Photo courtesy Flickr user Peter Pearson

Here’s more evidence that, as Chris Young hypothesized a few months ago, sous vide is the new microwave: People are using devices like the Anova to temper chocolate.

I know, I know: We all thought that chocolate appeared in its finished form like a magical food from the gods. But it actually takes a lot of steps to make a shiny, delicious chocolate bar, the last of which is tempering, which means heating and cooling the melted chocolate to the right temperature so that certain crystals develop, making it shiny and shelf-stable. If it’s not, it will develop white blotches and streaks that change the texture entirely.

Pastry chefs and chocolatiers use all sorts of methods to temper chocolate, such as “tabling” it, which is visually and technically challenging. Theo Chocolate, for example, tables all the chocolate for its confections (think thousands of candies every month).

People who aren’t such purists use, you know, a machine to do this work. Those machines are huge, so you’ll often find home cooks tempering chocolate in the microwave.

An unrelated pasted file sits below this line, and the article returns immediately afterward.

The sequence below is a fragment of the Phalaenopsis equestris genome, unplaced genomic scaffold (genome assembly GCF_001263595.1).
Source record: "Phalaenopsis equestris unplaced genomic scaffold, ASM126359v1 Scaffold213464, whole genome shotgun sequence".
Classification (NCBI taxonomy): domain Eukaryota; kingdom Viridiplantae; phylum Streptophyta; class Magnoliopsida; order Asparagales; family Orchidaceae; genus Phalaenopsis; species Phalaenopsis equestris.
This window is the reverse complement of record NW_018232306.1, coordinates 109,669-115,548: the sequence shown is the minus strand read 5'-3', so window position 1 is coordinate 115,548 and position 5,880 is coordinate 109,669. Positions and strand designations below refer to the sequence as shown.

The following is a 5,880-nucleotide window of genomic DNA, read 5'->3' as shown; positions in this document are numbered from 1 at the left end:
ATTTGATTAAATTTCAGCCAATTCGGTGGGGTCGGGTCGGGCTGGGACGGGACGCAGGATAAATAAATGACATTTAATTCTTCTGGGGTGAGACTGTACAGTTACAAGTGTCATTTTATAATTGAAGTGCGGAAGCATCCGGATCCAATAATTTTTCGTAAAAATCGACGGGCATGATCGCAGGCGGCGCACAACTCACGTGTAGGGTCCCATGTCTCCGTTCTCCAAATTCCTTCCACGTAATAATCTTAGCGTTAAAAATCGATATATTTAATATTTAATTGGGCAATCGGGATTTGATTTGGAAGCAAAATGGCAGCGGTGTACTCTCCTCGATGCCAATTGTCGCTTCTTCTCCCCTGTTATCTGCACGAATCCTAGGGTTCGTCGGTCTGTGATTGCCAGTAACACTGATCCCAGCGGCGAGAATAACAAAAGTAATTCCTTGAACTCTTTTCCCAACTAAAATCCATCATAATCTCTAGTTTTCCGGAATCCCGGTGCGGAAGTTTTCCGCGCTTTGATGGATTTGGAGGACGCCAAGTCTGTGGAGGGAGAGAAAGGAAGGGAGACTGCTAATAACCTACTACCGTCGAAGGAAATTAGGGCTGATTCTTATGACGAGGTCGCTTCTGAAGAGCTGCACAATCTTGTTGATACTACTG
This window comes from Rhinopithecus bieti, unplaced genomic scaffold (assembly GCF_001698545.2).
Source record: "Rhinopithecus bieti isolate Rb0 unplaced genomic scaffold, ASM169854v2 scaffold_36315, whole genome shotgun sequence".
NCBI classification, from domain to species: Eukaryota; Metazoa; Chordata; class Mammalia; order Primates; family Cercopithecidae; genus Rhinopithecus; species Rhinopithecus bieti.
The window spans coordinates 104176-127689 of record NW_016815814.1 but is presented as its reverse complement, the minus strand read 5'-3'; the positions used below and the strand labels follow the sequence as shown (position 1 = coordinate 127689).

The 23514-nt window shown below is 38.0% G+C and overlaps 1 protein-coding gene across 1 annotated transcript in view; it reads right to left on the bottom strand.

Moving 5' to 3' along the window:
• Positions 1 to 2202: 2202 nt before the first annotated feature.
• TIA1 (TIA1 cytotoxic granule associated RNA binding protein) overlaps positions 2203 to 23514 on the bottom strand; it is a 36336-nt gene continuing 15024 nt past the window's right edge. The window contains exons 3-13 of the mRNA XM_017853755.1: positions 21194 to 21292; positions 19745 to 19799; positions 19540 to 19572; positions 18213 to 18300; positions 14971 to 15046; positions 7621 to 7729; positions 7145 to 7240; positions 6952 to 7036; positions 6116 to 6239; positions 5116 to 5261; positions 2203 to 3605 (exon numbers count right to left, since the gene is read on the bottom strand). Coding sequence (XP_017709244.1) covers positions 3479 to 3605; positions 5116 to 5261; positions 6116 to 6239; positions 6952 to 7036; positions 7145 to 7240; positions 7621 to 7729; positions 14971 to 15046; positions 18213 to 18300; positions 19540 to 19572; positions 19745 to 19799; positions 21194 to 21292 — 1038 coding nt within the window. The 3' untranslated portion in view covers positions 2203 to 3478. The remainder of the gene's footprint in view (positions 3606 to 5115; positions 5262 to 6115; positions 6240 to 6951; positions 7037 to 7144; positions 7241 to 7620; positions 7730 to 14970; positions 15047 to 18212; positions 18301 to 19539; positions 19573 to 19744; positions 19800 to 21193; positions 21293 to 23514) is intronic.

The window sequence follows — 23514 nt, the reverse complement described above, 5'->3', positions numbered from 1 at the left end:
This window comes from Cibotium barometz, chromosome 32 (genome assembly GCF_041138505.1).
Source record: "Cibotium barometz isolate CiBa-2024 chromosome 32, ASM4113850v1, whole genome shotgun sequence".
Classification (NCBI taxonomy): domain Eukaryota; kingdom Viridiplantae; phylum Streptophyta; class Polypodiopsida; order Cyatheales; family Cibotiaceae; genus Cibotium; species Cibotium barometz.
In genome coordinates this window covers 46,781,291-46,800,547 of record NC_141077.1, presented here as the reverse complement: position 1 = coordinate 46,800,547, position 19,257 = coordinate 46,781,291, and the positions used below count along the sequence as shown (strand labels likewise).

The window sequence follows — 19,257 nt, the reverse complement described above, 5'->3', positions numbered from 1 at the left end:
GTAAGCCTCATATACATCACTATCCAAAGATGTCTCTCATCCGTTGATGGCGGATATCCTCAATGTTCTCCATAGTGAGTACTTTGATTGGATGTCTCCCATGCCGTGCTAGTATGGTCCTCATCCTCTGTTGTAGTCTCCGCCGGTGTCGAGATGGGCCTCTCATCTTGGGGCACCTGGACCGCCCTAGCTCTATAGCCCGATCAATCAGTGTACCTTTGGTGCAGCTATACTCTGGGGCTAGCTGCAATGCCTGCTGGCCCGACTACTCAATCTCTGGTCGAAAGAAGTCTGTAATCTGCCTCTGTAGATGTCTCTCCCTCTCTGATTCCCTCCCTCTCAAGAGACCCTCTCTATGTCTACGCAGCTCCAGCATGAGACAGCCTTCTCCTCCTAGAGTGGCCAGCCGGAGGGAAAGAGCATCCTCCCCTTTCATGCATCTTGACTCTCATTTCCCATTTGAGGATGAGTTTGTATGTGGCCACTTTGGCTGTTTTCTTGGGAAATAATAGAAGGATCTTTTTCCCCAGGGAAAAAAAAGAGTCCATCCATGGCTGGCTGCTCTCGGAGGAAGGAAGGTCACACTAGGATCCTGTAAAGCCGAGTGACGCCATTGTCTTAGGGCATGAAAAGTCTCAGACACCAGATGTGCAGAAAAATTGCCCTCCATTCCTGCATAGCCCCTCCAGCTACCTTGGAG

Or at least, you used to. Recently I discovered a new recipe for tempering chocolate that seems even easier: sous vide! Simply heat the chocolate in a vacuum-sealed bag to a certain temperature in the water bath, “squish it around in the bag,” reduce the temperature of the water bath, squish a little more, and then pull it out. Who says you can only use your Anova to make a steak or some eggs?

I love the idea of this shortcut. It uses updated technology (the microwave is so 1966) in a new and no-nonsense way to transform a technically difficult task into one that anyone should be able to do. At the same time, I’m not sure it would really work. After all, when melted chocolate touches water, it seizes and gets all clumpy and unworkable: With this method, you’re submerging chocolate in the enemy.

But I get it: We’re all obsessed with chocolate, and anything to get our hands on it is going to be popular. Take 3D printing. “The first thing people want to 3D print is chocolate,” said Luis Rodriguez Alcalde, a 3D-printing expert who runs 3 Digital Cooks. Dozens of printers claim that they’ve mastered printing chocolate, which means they have to have mastered tempering, right? Some even say it’s the easiest medium to work with. But anyone who has tried tabling chocolate or making it from scratch knows that’s far from the truth.

Regardless, this kind of innovation only helps transform the tools and techniques that professional and home chefs use in the kitchen, demystifying and democratizing cooking for all.

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